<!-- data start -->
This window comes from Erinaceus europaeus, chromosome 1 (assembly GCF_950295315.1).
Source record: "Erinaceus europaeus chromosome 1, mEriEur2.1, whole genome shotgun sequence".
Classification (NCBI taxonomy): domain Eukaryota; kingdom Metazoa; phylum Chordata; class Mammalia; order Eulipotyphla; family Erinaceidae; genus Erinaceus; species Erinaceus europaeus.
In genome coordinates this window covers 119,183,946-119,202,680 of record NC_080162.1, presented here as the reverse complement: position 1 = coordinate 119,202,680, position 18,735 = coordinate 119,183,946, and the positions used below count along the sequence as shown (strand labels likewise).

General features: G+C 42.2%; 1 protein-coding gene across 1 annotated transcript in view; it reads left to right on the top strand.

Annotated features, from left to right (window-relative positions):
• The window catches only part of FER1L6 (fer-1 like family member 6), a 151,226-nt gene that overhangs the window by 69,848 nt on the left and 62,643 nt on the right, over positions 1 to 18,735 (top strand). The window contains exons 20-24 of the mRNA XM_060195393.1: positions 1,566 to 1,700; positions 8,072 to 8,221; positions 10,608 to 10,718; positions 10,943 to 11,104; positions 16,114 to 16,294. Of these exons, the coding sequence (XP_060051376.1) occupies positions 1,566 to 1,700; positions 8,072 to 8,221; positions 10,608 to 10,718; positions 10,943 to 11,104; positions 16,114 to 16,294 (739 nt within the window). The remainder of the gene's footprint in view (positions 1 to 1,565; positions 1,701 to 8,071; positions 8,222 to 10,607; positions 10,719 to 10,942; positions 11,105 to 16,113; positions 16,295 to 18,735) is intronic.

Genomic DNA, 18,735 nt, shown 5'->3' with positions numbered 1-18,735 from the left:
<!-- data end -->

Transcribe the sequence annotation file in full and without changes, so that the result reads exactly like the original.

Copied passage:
This window comes from Erinaceus europaeus, chromosome 1 (assembly GCF_950295315.1).
Source record: "Erinaceus europaeus chromosome 1, mEriEur2.1, whole genome shotgun sequence".
Classification (NCBI taxonomy): domain Eukaryota; kingdom Metazoa; phylum Chordata; class Mammalia; order Eulipotyphla; family Erinaceidae; genus Erinaceus; species Erinaceus europaeus.
In genome coordinates this window covers 119,183,946-119,202,680 of record NC_080162.1, presented here as the reverse complement: position 1 = coordinate 119,202,680, position 18,735 = coordinate 119,183,946, and the positions used below count along the sequence as shown (strand labels likewise).

General features: G+C 42.2%; 1 protein-coding gene across 1 annotated transcript in view; it reads left to right on the top strand.

Annotated features, from left to right (window-relative positions):
• The window catches only part of FER1L6 (fer-1 like family member 6), a 151,226-nt gene that overhangs the window by 69,848 nt on the left and 62,643 nt on the right, over positions 1 to 18,735 (top strand). The window contains exons 20-24 of the mRNA XM_060195393.1: positions 1,566 to 1,700; positions 8,072 to 8,221; positions 10,608 to 10,718; positions 10,943 to 11,104; positions 16,114 to 16,294. Of these exons, the coding sequence (XP_060051376.1) occupies positions 1,566 to 1,700; positions 8,072 to 8,221; positions 10,608 to 10,718; positions 10,943 to 11,104; positions 16,114 to 16,294 (739 nt within the window). The remainder of the gene's footprint in view (positions 1 to 1,565; positions 1,701 to 8,071; positions 8,222 to 10,607; positions 10,719 to 10,942; positions 11,105 to 16,113; positions 16,295 to 18,735) is intronic.

Genomic DNA, 18,735 nt, shown 5'->3' with positions numbered 1-18,735 from the left: